Alright -- enough folks said they would be interested in some library book reviews so I'm willing to do it. (I know -- such a hardship, read books, talk about them, I'll suffer through somehow). And since the weather outside is icky (enough with the snow already -- I need some spring!) it seems like the perfect time to talk about books for curling up with.
First up on our hit parade today is Comfort and Joy: 14 Quilts for Christmas by Mary Hickey. (That Patchwork Place, 2007, 111 p.. List price $27.95) This book is filled with some lovely ideas for Christmas decorations. The quilts and projects all tend to the wall hanging/table runner sizes, so if you are looking for a bed quilt -- not something you are going to find (though, adding blocks to a pattern is not difficult at all). I will say that I am tempted by a couple of the quilts. The Peppermint Patties quilt on pg. 42 and the Midnight Stars on p.83 make me smile and are patterns I could see playing with. Now, for the down side. These are all Christmas patterns. Yes, you can change the fabrics for some of them and have a quilt that is for any season, but many of the patterns are themed and/or created so that they are really only appropriate for one season. Nothing wrong with that -- but, look at the list price. Yep, for nearly $30.00 I want a bit more variety. Now, you can get this one on Amazon for less, which makes it more feasible. For me, this on is on my "if I see it for a bargain price I will pick it up -- but, otherwise I'm going to use it as inspiration" list. Its worth checking out. I may even be checking it out again -- just not sure it's going to go in my permanent collection.
Next up -- Bend the Rules Sewing by Amy Karol. (Potter Craft, 2007, 143p. List price $21.95) I should admit right off that I read Amy's blog Angry Chicken regularly. I like her ideas (am planing on stealing shamelessly her fantastic idea about a photo hanging thingy). I like her aesthetic. So, I was pretty much predisposed to like the book. And there are some great ideas in there -- some bags that I really want to make. A little smock that will get made for Miss Tinkerbell to go with her easel. And I'm not the only one interested in this book. I ordered it through interloans shortly after it was released in June. It was January before I got my hands on the library copy. 'Nuff said there. As for the down side on this one -- if you are a quilter and are looking for quilting? This book is NOT for you. Yes, there are a couple of quilts in it. Yes, they are kind of cute. No, it's nothing you can't figure out on your own and no, they are not the main focus of the book. The book is full of general sewing advice (some of it pretty basic -- but, always useful to have a general guide around) with not much of it aimed at the quilter per se. Some great bag ideas (and patterns) and a few other sewing gifts (placemats, coasters, etc.) but no -- this is not a quilt pattern book by a long shot. That being said, where does this rate on my "buy it or not" scale? Well -- um, there may be another copy downstairs already that does not have library coding on it. I did wait a bit -- but, the combo of a 40% off coupon at Borders and a Christmas gift card may have been more than I could handle. Just maybe mind you. :0)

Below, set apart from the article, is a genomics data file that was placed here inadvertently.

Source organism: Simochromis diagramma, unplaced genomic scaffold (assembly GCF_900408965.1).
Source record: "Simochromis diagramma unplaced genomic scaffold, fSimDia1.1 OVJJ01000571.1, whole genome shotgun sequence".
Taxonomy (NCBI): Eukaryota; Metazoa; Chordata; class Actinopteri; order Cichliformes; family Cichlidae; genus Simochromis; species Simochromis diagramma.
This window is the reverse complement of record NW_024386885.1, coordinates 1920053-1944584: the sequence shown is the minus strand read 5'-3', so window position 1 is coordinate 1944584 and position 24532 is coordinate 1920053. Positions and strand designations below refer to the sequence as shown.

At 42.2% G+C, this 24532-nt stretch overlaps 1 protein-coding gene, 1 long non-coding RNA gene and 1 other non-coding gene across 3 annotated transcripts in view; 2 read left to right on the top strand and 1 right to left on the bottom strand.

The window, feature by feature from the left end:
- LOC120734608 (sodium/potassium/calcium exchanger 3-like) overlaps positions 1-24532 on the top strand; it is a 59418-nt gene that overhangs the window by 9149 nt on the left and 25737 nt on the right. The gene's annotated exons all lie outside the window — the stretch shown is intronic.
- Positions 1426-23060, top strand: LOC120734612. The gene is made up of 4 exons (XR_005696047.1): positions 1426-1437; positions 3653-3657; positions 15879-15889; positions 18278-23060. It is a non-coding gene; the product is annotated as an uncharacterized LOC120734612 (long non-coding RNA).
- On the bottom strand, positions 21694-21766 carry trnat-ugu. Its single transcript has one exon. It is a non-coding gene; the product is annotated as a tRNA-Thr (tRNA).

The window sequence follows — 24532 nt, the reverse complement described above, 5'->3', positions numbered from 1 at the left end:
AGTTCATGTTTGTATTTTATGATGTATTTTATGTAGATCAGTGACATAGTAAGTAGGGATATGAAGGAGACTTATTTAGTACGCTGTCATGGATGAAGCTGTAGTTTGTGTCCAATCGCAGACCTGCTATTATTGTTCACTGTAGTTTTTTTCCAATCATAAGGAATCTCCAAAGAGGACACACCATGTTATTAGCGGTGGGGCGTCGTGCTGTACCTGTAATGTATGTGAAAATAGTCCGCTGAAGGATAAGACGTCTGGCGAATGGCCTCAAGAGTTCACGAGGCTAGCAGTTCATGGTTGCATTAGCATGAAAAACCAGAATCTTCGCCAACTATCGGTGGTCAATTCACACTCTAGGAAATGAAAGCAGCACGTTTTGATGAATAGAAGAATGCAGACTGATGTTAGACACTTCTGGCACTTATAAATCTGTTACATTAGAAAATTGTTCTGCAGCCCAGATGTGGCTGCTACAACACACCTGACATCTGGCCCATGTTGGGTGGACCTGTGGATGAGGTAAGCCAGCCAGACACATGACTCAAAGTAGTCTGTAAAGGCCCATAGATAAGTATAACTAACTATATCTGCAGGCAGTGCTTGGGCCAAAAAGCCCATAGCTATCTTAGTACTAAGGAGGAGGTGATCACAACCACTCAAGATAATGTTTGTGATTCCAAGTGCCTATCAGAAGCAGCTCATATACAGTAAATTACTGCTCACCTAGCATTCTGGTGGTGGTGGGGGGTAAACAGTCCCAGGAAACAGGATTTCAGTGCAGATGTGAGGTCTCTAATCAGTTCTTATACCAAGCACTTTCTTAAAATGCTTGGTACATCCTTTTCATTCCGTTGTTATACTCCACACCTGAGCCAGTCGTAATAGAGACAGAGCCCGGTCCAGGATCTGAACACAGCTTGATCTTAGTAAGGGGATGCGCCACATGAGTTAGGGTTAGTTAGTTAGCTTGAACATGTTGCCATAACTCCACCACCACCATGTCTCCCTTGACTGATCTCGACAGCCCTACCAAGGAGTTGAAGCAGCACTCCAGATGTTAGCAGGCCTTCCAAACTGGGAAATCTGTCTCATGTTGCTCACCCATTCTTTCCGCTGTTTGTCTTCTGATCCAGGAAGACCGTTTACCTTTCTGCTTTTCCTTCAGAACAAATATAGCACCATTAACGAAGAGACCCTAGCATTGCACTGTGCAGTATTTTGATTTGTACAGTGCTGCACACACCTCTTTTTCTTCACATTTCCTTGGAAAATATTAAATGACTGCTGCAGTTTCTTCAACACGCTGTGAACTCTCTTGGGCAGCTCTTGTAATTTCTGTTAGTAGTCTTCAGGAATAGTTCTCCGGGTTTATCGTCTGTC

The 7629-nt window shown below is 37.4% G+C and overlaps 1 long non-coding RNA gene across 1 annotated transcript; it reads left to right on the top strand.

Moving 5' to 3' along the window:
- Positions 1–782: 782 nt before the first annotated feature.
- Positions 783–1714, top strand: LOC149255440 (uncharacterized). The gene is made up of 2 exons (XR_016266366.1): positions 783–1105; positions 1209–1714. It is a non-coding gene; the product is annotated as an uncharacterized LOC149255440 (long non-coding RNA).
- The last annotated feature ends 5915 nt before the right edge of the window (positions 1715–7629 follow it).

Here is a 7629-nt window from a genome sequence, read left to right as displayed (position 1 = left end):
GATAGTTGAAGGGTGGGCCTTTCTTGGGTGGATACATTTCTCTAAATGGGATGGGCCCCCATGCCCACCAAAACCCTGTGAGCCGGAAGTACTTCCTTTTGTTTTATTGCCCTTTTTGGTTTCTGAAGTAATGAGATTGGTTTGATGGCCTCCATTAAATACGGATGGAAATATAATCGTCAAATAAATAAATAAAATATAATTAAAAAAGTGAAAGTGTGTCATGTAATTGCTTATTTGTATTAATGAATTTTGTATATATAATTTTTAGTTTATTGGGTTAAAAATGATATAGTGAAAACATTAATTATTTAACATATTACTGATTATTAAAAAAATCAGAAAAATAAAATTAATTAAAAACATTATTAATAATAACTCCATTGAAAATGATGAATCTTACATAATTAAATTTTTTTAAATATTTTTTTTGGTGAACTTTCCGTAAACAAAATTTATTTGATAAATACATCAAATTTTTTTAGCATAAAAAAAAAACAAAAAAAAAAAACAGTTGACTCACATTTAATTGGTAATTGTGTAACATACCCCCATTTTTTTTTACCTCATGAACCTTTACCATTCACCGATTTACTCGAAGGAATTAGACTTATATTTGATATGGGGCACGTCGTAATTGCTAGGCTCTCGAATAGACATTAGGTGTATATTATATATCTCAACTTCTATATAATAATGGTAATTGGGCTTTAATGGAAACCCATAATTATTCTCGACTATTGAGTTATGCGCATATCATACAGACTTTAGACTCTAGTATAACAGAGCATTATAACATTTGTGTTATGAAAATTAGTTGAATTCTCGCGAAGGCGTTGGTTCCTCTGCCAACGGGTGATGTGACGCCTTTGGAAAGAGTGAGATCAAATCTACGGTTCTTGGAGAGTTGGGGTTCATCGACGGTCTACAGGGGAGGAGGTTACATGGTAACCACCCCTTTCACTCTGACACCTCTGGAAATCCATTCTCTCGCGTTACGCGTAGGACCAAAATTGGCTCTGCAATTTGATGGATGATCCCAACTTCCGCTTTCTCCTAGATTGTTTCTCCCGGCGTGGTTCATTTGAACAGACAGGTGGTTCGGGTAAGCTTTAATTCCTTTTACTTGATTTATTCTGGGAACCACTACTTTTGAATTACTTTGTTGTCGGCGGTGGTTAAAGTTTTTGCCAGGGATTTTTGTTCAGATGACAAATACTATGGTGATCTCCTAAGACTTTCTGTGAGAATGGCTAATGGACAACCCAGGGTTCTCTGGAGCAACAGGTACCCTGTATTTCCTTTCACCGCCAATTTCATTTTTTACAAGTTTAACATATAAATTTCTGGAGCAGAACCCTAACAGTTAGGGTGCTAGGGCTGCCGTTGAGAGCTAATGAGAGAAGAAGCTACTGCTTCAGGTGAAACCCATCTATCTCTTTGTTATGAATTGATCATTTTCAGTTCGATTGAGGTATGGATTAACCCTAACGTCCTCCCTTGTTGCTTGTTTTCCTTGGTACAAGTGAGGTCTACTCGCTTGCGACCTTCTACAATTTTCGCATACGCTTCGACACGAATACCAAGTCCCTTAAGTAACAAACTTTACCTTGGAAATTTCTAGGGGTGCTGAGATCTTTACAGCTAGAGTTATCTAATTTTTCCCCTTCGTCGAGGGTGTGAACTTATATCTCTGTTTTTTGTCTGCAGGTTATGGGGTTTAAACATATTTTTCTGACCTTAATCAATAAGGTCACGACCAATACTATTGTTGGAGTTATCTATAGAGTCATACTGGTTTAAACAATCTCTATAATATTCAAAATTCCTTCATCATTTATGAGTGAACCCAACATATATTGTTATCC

And finally (for today at least -- I have a couple more quilting books to review and a whole stack more downstairs I'm getting to) for the knitters among us. The Knitter's Book of Yarn by Clara Parkes. (Potter Craft, 2007, 255p. List price $30.00) I wasn't too sure what I was getting when I ordered this one through interloans, but, hey -- yarn, a guide to choosing yarn? Why not. I'm sooo glad I did. This little gem is chock full of information about fiber types, their properties when knit, how they are spun, dyed and manufactured, etc. Added to this there is information on specific yarns (most of which I either want to touch for myself or have been looking up online) the author really recommends. Oh, and patterns. Yeah, there are some of those too (ok, you know I'm having fun reading the book if the patterns are an afterthought) -- they are organized by type of yarn starting with plys and moving on to some of the specialty/textured yarns. Some of the patterns are really cute and take advantage of the yarn properties -- but, really, this book is more about the yarn than about the patterns. Downside? Um -- well, that would be price. at $30.00 retail -- not going to be coming home to me anytime soon. (yes, I know, there is Amazon -- thank goodness for Amazon, but, well -- hey -- I like shopping locally too. And, well, I have gift certificates for Borders -- um, hard to spend those at Amazon) It is on my buy it relatively soon list though. It would be a great reference to add to a knitting collection.
Ok, so those are the reviews for now -- I've got two more books I really want to get to so I may add them to tomorrow's post. I also have some goodies in the mail as well as having done some of my patriotic duty (no, not voting -- follow the link) to talk about. Hope everyone is having a great week -- and if you're anywhere near the cornfields, hope you're not getting too snowed in! (have I mentioned that I really need some spring???)
PS -- what is up with blogger and spell check? I'm dying here -- I'm not a great speller, I NEED my spell check!